Last week I had two different user experiences of the same location, and the juxtaposition gave me pause. A beautiful new Blue Bottle coffee had opened in an old San Francisco office building. Passing by, I admired its clean, fresh, and inviting appearance. A few days later, I went to my dentist appointment in that same building, and experienced what the Blue Bottle architects had created from a completely different perspective.
It is important that we understand and consider the full context in which our designs will live.
I’ve been going to the same dentist in that downtown office building for over 15 years. And the same lobby receptionist greets me with a welcoming nod every time.
Last week as I entered the building for my appointment, something felt different. It was loud, and there were people in the foyer. A lot of them. Patrons were spilling out of the new Blue Bottle Coffee into the marble-clad corridor in that unmistakable, ever-present Blue Bottle customer line.
I headed for the elevator, but then I turned back to talk to the receptionist because I realized his environment was now so radically different. He told me it was noisy all day long. “Cacophony” was the word he used. And he remarked that because of the noise, he no longer could read at his desk.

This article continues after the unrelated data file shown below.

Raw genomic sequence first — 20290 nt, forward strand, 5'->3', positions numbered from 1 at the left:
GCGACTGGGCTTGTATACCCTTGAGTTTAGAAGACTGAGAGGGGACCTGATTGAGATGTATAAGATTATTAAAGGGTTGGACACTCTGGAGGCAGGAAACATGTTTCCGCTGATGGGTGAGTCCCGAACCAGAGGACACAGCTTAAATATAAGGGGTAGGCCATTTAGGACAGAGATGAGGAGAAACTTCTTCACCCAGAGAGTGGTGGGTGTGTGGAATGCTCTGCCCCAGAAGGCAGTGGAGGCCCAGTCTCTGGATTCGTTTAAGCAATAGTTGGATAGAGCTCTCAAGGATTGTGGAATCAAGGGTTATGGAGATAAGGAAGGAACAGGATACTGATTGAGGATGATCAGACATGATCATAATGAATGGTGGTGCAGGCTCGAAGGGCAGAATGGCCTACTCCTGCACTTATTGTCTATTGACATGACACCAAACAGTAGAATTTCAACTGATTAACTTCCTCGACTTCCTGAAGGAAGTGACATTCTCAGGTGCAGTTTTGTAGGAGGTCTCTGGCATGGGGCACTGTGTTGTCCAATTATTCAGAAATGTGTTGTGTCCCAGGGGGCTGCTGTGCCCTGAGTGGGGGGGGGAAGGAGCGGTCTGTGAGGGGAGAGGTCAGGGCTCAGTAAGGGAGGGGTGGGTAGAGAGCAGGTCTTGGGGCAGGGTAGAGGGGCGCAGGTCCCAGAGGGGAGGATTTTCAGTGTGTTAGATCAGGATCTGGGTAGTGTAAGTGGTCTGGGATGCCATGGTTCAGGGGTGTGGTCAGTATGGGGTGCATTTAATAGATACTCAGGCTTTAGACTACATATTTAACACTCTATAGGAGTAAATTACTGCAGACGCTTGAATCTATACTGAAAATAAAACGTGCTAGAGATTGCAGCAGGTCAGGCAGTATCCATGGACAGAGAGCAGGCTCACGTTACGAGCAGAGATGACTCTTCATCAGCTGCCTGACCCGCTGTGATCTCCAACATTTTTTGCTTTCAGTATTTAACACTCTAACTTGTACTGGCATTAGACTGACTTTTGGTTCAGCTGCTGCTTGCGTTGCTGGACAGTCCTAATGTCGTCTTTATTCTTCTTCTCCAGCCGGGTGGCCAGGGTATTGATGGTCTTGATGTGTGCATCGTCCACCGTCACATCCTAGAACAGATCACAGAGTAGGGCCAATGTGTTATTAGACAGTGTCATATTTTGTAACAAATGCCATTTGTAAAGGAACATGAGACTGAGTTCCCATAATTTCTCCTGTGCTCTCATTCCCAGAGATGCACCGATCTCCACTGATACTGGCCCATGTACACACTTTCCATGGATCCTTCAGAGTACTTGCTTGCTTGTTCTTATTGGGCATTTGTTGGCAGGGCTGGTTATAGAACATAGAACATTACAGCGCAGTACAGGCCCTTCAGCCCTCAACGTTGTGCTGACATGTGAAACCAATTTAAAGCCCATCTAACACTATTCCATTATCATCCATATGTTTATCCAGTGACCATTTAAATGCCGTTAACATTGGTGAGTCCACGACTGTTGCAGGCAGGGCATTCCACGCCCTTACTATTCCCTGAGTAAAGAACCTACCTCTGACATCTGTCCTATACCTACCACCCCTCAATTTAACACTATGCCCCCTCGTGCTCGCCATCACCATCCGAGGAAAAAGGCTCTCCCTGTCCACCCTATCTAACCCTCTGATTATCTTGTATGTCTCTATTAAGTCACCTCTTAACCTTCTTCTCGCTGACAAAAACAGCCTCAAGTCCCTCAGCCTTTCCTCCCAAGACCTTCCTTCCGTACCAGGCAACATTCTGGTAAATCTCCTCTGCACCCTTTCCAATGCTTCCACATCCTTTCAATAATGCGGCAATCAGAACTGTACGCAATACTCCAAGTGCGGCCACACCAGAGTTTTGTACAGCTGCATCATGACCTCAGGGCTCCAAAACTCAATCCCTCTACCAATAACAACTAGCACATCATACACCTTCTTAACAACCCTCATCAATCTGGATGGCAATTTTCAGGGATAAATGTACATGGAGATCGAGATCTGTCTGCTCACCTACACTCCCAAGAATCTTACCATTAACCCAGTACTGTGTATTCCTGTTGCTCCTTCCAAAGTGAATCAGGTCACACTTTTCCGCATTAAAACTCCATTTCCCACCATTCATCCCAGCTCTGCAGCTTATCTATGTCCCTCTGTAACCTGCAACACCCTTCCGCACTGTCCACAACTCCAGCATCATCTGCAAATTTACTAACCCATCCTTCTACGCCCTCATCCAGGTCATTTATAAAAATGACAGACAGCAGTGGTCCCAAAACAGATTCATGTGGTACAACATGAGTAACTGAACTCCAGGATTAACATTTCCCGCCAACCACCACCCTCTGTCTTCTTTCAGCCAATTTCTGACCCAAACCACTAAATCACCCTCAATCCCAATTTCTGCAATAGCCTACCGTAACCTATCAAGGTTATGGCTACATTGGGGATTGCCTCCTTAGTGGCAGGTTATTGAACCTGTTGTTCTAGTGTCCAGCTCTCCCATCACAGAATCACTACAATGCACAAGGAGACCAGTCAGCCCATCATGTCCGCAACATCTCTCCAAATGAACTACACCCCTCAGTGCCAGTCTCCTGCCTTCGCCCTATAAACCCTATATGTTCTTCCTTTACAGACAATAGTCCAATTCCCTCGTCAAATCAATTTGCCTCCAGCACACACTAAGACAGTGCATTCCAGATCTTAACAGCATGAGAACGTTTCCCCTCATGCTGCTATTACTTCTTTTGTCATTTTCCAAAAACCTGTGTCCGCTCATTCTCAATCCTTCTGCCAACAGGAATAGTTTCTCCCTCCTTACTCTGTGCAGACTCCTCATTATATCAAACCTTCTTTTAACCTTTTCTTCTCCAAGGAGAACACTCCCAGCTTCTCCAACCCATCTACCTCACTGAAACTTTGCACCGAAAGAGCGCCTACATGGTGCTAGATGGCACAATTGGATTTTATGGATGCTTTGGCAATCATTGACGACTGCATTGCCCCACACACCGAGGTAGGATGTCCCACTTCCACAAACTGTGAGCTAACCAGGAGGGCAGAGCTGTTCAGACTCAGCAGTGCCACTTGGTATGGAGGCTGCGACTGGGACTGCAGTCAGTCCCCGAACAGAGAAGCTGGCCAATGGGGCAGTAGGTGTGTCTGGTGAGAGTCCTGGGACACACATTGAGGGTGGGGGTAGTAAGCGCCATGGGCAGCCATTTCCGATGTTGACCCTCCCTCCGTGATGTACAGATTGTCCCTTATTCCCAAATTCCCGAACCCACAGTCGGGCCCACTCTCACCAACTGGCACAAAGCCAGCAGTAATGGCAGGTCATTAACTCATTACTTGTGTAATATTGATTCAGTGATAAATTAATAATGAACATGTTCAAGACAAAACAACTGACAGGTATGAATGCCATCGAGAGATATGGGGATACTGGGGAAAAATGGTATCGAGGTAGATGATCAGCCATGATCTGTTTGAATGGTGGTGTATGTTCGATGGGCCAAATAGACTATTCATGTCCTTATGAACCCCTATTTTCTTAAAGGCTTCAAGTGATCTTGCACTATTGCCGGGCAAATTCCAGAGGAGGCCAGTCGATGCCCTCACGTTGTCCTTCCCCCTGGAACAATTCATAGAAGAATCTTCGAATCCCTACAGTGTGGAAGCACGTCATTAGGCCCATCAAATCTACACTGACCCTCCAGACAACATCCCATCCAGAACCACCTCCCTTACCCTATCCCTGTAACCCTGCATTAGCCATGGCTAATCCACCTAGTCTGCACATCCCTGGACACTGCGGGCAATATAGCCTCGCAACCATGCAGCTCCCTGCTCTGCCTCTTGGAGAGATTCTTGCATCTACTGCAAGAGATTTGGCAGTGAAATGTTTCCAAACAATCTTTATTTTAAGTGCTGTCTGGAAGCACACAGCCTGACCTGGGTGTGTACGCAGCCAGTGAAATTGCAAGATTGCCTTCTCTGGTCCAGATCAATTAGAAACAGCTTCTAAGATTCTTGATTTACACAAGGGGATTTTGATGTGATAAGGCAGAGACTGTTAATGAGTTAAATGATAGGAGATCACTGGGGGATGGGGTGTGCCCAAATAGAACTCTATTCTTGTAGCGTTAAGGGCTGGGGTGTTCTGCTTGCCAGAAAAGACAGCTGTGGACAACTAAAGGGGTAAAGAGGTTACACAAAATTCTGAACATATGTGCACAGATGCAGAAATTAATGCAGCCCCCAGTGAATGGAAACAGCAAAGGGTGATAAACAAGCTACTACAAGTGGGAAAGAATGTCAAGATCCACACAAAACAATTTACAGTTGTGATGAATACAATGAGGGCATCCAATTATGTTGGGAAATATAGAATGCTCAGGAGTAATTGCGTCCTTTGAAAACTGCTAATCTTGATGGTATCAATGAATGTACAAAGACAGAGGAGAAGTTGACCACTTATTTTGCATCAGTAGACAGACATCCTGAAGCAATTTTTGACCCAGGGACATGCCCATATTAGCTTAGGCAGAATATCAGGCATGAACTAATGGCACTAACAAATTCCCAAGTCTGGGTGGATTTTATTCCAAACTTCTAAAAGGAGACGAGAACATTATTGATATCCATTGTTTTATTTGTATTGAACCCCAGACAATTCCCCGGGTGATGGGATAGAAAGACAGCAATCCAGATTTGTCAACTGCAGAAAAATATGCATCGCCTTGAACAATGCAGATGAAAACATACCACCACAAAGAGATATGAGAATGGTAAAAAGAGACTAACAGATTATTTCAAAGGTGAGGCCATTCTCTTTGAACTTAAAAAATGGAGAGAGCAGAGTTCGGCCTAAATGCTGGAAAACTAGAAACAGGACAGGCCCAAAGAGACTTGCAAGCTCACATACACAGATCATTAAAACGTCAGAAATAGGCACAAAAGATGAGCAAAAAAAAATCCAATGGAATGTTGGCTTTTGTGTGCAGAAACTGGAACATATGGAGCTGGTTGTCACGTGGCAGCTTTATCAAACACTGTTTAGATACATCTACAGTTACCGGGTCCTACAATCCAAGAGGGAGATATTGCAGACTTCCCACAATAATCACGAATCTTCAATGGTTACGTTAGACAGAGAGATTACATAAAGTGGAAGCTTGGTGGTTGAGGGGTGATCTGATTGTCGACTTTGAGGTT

While Blue Bottle (the Company) and its customers are experiencing a lovely new location, there is one person whose life is changed — for the worse — as long as he wants to stay in his job. The receptionist’s experience is peripheral to the one that was designed, but it should have been considered. A line at Blue Bottle is a given; the architects could have situated that line outside, or could have acoustically dampened the sound in the foyer.
While we often assume what we are designing is contained within set boundaries, looking into the places where a design spills over is always warranted. It is important that we understand and consider the full context in which our designs will live.
I hope that I still get a nod next time I go see my dentist, but I fear my receptionist could be gone by then. Will an entry kiosk replace him? Only a computer could ignore the aural difficulties of his current work environment.